Miscellaneous Miscellany Monday: 4/11/2011 – by Tony Gentilcore. I always love Tony’s Miscellaneous Monday blog posts, and this is one of my favorites. He talks about Tim Collins, his new training program written by Bret Contreras, as well as potentially coming out with a product of his own (we have actually discussed the idea of doing one together, but certainly nothing definitive). Plus Tony just cracks me up.
8 Reasons Carbs Help You Lose Weight, or Something Like That – by ME! I really enjoyed writing this blog post, and I think it is one of my best of 2011. The love affair with grains and carbohydrates in general from the media and public health authorities is ridiculous, so I try to enter a little sanity into the equation.
Filed under: General Health, Nutrition
Well my wife and I are now officially moved, and I officially hate moving even more. Our new place is a freakin disaster of boxes and stuff that we have to organize and/or just throw away. I haven’t decided yet.
With that in mind and my massive amount of school work, please bear with me as this week might be a little light on the blogging front, though I will do my best to still be awesome.
Recently Tony Gentilcore wrote a nice little blog series on supplements in general, and the supplements he takes on a daily basis. I thought it was quite good, and it inspired me to write a similar piece of my own for today.
Just like Tony noted, supplements are just that, supplements! They are there to add to an already stellar nutritional intake. If your nutrition sucks, your fancy supplements probably are not doing a whole lot.
With that said, I am going to assume that since you read this blog, your nutrition is pretty stellar (that might be one what one calls a leap of faith), and since your nutrition is so stellar I will outline what I think are quality supplements that are worth your while, as well the products I specifically take myself on a daily basis.
Filed under: Uncategorized
This has been a crazy semester thus far, and things are really about to hit the fan. I have a ton of projects/presentations as well as tests and quizzes all due over the next few weeks. On top of my data collection for my thesis several days per week.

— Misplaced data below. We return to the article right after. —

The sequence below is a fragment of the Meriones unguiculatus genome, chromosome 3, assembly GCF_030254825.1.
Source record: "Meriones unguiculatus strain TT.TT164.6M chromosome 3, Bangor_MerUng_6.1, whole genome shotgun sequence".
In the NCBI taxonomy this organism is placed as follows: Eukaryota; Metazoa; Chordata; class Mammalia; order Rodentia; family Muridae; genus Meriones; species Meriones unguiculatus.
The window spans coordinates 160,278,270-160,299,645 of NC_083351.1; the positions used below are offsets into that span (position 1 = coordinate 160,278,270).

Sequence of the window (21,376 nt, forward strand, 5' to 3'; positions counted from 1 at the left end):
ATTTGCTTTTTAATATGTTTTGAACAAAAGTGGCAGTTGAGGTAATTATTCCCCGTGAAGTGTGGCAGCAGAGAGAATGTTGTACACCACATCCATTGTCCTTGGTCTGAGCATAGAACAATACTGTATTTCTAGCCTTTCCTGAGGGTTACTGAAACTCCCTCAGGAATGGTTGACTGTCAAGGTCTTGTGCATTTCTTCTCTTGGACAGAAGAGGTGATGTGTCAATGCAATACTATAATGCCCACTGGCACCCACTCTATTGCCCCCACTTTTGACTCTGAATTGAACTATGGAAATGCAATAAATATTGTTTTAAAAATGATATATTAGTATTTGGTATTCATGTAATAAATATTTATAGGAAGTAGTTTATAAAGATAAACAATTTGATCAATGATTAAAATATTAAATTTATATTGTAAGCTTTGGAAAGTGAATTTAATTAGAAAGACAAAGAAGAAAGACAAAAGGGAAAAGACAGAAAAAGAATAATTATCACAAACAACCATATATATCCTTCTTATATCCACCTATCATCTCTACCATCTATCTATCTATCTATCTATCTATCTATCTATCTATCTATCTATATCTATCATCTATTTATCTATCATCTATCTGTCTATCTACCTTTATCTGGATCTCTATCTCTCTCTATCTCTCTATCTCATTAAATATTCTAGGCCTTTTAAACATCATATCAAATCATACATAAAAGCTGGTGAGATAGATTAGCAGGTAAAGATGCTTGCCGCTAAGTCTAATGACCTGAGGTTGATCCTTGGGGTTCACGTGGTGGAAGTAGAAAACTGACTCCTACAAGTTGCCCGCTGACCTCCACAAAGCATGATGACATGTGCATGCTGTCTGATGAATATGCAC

Today I had to observe an outpatient dietitian counsel a few different patients. It was interesting to see how she went about counseling the patients, and to see where her philosophy differed from mine. Overall it was definitely a good experience.
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Filed under: Nutrition, Recipes
When you think of chicken what do you think of? If you are like most health-conscious people you probably think of chicken breasts. Boneless, skinless and lean these are an excellent source of protein. However, no one is claiming that chicken breasts are the tastiest protein sources on earth, so I recommend that a little variety is in order – boneless, skinless chicken thighs.
Chicken thighs are made up of darker meat than chicken breasts, have a slightly higher fat content and taste so much better than chicken breasts it is not even a comparison. The real kicker is that chicken thighs are generally significantly cheaper than their breast counterparts, which is always a nice bonus.
In celebration of the wonder of chicken thighs I have a simple and delicious sandwich recipe for you guys today.
Country Dijon Chicken Sandwich
- 4-8oz (raw weight) of boneless, skinless chicken thighs cooked as desired
- 1 Ezekiel english muffin
- ~1 tbsp expeller pressed canola oil mayonnaise
- ~1-2 tsp country dijon mustard
- 1 small handful of baby spinach
- 10 baby carrots
- 2 tbsp hummus
Cook the chicken thighs as desired (serving size as you desire). I simply cooked a bunch on a George Foreman grill. Toast the Ezekiel english muffin. Spread mayonnaise on both sides of the english muffin once it is done. Place spinach on both sides of the english muffin, on top of the mayonnaise. Place chicken on top of spinach. Spread mustard onto chicken. Enjoy!
The carrots and hummus are a simple vegetable side I like to have with my sandwiches. It provides a nice crunch and a slightly salty flavor. You could also do other simple things like lightly salted cucumber slices, bell pepper slices and hummus, celery sticks, etc. Th choices are nearly endless.